Pence Septic Systems
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3160 Dixie Highway  NE.
Palm Bay, Florida 32905
(321) 723-6107
(321) 723-1571
FAX (321) 723-6856

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Pence Septic Systems located on the central east coast of Florida.
Pence Septic Tanks installs aerobic septic systems
Pumping your septic tank system is probably the single most important thing you can do to protect your system. If the buildup of solids in the tank becomes too high and solids move to the drainfield, this could clog and strain the system to the point where a new drainfield will be needed.
Pence Land Materials, Inc. operates a large fleet of dump trucks delivering fill dirt, topsoil, sand, and rock to job sites throughout Brevard County, Florida
SEPTIC TANK PUMP-OUT

Pumping your septic tank system is probably the single most important thing you can do to protect your system.
Pumping or cleaning your septic tank on a regular basis is best thing you can do for your septic system.  Over time, the sludge will build up in the bottom of the septic tank. If the sludge is allowed to accumulate it will eventually flow into the leaching bed and rapidly clog the distribution pipes. Once the pipes become clogged, the wastewater will either seep to the surface of the ground, or worse yet, back up into your house. Not only can a clogged septic system be hazardous to the environment and to your family’s health, it also represents a very expensive septic repair bill.

Septic tanks require pump-outs when the solids that accumulate in the tank begin to reach the tank’s storage capacity. The tank should be pumped when total solid accumulation is between 30% and 50% of the total capacity. We recommend pumping your septic tank every 3-5 years, more often if you have a garbage disposal.

If you need a new septic system installed, or need repairs or a pump-out of your existing system, please call Pence Septic Systems at (321) 723-6107. Our experienced staff members will help you with all the details.  ESTIMATES CHEERFULLY GIVEN
WHAT WILL THE PENCE SEPTIC TANK PUMPER DO?

Before Pumping - Note the liquid level of the tank in relation to the tank’s outlet pipe. A liquid level below the outlet pipe usually indicates a tank leak. A liquid level above the outlet pipe can indicate a problem with the pipe to the drainfield or the drainfield itself.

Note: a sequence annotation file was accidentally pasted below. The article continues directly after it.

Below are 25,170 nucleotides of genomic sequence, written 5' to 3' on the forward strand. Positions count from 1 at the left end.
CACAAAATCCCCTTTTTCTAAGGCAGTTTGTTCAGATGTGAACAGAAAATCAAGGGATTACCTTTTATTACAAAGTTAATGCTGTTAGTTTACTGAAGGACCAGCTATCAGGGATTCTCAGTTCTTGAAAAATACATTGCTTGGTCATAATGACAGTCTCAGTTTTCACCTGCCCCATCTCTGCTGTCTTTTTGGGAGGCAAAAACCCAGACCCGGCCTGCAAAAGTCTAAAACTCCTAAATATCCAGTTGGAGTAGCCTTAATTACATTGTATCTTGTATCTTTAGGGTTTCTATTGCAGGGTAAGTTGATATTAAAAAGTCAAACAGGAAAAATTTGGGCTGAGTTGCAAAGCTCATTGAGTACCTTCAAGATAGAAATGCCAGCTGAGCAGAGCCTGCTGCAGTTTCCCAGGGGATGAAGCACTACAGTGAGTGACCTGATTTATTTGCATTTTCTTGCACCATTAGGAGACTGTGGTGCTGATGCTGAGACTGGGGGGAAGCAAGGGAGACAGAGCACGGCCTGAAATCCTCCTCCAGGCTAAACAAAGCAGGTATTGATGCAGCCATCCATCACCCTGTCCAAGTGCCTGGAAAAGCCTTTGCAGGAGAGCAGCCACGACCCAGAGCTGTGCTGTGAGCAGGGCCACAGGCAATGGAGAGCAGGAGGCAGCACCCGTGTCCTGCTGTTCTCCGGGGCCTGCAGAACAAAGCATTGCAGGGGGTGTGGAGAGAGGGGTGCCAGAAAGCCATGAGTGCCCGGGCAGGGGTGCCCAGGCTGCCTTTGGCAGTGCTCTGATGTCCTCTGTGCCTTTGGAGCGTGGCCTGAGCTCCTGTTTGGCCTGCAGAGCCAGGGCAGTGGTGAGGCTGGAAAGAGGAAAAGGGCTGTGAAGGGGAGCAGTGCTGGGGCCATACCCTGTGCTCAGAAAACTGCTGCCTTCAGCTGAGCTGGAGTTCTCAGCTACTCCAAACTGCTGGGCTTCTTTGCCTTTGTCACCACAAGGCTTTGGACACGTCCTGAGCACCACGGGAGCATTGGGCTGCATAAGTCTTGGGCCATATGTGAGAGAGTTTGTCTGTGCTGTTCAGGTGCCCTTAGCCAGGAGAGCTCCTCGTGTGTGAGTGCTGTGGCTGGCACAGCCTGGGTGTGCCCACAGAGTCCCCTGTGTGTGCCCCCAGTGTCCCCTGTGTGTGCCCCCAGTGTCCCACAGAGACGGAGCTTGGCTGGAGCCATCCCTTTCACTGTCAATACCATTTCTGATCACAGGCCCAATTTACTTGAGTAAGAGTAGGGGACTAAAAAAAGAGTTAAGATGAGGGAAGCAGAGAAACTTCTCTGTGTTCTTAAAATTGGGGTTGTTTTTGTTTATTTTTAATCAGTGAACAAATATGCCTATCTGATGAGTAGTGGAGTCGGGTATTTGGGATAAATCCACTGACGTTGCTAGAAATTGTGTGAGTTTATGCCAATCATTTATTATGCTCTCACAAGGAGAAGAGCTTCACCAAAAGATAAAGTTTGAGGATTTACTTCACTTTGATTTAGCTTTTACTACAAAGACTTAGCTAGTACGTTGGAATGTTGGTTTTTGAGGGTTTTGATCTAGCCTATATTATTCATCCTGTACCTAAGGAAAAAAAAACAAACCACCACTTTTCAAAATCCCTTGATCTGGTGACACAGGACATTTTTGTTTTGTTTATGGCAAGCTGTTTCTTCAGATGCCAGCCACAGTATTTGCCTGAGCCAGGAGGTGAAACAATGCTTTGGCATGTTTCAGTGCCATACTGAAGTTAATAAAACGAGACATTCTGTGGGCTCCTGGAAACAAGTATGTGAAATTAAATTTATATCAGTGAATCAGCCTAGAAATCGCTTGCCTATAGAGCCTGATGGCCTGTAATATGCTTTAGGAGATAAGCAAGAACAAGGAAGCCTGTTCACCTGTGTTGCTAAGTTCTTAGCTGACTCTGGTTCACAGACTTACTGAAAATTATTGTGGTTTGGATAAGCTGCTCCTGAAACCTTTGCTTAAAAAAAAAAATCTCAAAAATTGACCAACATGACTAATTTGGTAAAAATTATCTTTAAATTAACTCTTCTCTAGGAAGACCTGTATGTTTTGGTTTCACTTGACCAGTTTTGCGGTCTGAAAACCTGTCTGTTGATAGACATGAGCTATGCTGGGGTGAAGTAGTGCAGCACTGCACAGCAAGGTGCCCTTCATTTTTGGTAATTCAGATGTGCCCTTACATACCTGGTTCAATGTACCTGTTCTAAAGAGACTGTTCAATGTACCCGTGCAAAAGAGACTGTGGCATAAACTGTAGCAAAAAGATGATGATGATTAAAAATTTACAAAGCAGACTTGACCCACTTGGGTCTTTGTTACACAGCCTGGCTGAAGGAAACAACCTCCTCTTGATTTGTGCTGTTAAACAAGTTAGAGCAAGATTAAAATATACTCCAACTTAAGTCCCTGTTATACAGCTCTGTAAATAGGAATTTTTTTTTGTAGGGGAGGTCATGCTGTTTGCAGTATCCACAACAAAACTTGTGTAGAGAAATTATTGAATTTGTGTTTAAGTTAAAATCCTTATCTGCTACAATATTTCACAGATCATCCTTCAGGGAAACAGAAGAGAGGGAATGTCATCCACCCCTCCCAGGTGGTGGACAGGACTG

Pumping - Pump the tank from the end lids or manhole. Pumping from inspection ports may damage tees and baffles and may result in a less than complete pumpout. Watch for backflow from the tank outlet pipe. Significant backflow indicates a drainfield system backup. A small amount of backflow can indicate a sag in the pipe to the drainfield. Pump the tank thoroughly. Use specialized cleaning tools and backflush to loosen the sludge in the corners of the tank.  

After Pumping - Check the empty tank and note any signs of structural damage such as an open weep hole, leaking midseam, damaged baffles, or cracks.  Leave site in a sanitary condition.
Following these simple rules will help prevent damage to your septic system
DO's

Conserve water to reduce the amount of wastewater that must be treated and disposed of by your system. Doing laundry over several days will put less stress on your system.

Repair any leaking faucets or toilets. To detect toilet leaks, add several drops of food dye to the toilet tank and see if dye ends up in the bowl.

Divert down spouts and other surface water away from your tank and drainfield. Excessive water keeps the soil from adequately cleansing the wastewater.

Have your septic tank inspected and pumped regularly by a licensed septic tank contractor. Suggested frequency is 3-5 years.

Keep your septic tank cover accessible for inspections and pumpings. Install risers with lids if necessary.

Call a registered septic tank contractor whenever you experience problems with your system, of if there are any signs of system failure.

Keep a detailed record of repairs, pumping, inspections, and other maintenance activities. Pass these on to the next homeowner.

Pumping your septic tank system is probably the single most important thing you can do to protect your system. If the buildup of solids in the tank becomes too high and solids move to the drainfield, this could clog and strain the system to the point where a new drainfield will be needed.
DON'Ts

Don't drive over your tank & drainfield or compact the soil in any way.

Don't dig around the tank or drainfield, or build anything over it, and don't cover it with hard surface such as concrete or asphalt.

Don't plant anything around or near the drainfield except grass. Roots from nearby trees and shrubs may clog and damage the drain lines.

Don't use a garbage disposal, or at least limit its usage. Disposals increase solids loadings to your tank by about 50%, so you have to pump your tank more often than normally suggested.

Don't use your toilet as a trash can or poison your system and the groundwater by pouring harmful chemicals and cleansers down the drain. Harsh chemicals can kill bacteria that help purify your wastewater.

Don't waste money on septic tank additives. The bacteria needed to treat wastewater is naturally present in sewage. Additives can resuspend solids causing your drainfield to clog. Additives do not eliminate the need for routine pumping of your tank.

Don't allow backwash from home water softeners to enter the septic system.

Never enter a septic tank-- toxic gases from the tank can kill. If your system develops problems, get advice from your licensed septic tank contractor.
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